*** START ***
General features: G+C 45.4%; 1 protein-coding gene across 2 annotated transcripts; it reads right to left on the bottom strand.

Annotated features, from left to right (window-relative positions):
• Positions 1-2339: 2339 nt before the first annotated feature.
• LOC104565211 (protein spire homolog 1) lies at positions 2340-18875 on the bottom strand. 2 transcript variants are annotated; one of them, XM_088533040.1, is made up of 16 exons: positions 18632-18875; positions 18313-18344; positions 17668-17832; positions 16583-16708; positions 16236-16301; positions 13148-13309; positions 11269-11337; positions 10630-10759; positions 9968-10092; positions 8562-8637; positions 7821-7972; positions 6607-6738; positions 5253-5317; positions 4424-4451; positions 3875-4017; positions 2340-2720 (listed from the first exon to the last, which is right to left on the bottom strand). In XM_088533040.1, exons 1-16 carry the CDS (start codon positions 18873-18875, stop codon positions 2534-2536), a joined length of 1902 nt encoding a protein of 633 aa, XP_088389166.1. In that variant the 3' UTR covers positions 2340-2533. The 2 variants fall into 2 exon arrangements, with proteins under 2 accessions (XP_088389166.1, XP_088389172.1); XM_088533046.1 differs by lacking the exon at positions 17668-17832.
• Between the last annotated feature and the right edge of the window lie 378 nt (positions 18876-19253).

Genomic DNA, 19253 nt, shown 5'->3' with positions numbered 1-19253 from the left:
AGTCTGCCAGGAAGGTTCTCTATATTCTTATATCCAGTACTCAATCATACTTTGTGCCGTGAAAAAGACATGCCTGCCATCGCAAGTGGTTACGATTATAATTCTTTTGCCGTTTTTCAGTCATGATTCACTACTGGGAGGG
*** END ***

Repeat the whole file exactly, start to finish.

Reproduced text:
General features: G+C 45.4%; 1 protein-coding gene across 2 annotated transcripts; it reads right to left on the bottom strand.

Annotated features, from left to right (window-relative positions):
• Positions 1-2339: 2339 nt before the first annotated feature.
• LOC104565211 (protein spire homolog 1) lies at positions 2340-18875 on the bottom strand. 2 transcript variants are annotated; one of them, XM_088533040.1, is made up of 16 exons: positions 18632-18875; positions 18313-18344; positions 17668-17832; positions 16583-16708; positions 16236-16301; positions 13148-13309; positions 11269-11337; positions 10630-10759; positions 9968-10092; positions 8562-8637; positions 7821-7972; positions 6607-6738; positions 5253-5317; positions 4424-4451; positions 3875-4017; positions 2340-2720 (listed from the first exon to the last, which is right to left on the bottom strand). In XM_088533040.1, exons 1-16 carry the CDS (start codon positions 18873-18875, stop codon positions 2534-2536), a joined length of 1902 nt encoding a protein of 633 aa, XP_088389166.1. In that variant the 3' UTR covers positions 2340-2533. The 2 variants fall into 2 exon arrangements, with proteins under 2 accessions (XP_088389166.1, XP_088389172.1); XM_088533046.1 differs by lacking the exon at positions 17668-17832.
• Between the last annotated feature and the right edge of the window lie 378 nt (positions 18876-19253).

Genomic DNA, 19253 nt, shown 5'->3' with positions numbered 1-19253 from the left:
AGTCTGCCAGGAAGGTTCTCTATATTCTTATATCCAGTACTCAATCATACTTTGTGCCGTGAAAAAGACATGCCTGCCATCGCAAGTGGTTACGATTATAATTCTTTTGCCGTTTTTCAGTCATGATTCACTACTGGGAGGG